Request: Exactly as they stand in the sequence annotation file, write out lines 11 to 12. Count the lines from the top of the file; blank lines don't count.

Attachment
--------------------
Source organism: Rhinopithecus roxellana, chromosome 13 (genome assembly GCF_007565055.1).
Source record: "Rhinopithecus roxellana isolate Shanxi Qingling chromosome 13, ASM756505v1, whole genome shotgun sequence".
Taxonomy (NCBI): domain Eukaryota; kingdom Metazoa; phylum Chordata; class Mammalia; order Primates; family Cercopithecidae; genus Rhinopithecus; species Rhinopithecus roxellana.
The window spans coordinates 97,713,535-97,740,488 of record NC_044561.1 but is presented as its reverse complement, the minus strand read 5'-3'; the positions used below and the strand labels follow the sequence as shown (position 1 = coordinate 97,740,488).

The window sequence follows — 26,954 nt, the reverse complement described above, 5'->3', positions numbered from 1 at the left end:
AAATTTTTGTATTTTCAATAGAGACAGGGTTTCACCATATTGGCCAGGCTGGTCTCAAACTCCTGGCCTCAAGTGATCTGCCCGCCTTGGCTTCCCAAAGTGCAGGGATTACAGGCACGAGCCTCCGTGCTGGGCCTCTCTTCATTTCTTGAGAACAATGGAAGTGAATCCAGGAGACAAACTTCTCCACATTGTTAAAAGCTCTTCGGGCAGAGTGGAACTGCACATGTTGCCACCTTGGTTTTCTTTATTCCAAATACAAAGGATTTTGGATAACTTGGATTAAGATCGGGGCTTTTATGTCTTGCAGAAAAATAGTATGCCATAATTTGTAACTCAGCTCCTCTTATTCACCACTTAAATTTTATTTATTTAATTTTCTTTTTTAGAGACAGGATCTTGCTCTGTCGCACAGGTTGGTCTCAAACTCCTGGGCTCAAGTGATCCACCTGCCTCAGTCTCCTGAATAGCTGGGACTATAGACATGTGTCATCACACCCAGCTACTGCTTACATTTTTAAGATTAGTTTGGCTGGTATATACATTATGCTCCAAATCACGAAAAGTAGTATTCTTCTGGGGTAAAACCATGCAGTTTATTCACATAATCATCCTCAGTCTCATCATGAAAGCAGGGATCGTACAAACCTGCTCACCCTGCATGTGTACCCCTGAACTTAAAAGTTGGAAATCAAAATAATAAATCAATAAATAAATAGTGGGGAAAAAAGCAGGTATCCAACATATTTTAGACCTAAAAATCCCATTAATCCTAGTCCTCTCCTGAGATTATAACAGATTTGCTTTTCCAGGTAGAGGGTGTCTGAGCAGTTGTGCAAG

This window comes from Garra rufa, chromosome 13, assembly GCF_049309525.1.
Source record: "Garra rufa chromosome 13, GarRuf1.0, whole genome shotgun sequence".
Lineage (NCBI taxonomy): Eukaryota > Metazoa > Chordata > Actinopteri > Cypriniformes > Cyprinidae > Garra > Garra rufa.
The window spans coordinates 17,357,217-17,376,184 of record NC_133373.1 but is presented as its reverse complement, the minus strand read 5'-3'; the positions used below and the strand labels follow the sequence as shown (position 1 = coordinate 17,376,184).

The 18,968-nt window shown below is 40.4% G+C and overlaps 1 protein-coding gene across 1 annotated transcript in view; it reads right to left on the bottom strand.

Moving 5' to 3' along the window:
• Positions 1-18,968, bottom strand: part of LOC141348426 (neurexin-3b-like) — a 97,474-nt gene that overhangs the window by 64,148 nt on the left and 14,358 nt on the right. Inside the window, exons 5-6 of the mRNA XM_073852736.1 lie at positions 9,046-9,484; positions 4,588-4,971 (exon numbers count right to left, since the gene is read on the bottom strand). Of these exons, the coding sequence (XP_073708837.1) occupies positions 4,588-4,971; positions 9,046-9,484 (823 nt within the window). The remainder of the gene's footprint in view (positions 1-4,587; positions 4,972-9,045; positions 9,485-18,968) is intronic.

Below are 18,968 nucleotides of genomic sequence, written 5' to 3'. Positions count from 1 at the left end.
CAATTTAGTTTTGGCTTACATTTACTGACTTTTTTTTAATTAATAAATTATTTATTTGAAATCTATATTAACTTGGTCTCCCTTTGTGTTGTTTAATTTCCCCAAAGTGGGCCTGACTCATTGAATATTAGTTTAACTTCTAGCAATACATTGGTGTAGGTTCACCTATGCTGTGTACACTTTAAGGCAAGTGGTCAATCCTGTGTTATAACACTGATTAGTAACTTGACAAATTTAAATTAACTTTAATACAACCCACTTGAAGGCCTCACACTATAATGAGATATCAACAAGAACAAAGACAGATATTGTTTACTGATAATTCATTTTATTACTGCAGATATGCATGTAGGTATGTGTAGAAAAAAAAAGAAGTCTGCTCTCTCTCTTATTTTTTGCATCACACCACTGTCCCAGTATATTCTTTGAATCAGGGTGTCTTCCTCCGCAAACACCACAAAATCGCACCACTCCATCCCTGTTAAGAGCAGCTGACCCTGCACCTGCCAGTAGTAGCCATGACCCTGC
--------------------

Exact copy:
The 18,968-nt window shown below is 40.4% G+C and overlaps 1 protein-coding gene across 1 annotated transcript in view; it reads right to left on the bottom strand.

Moving 5' to 3' along the window: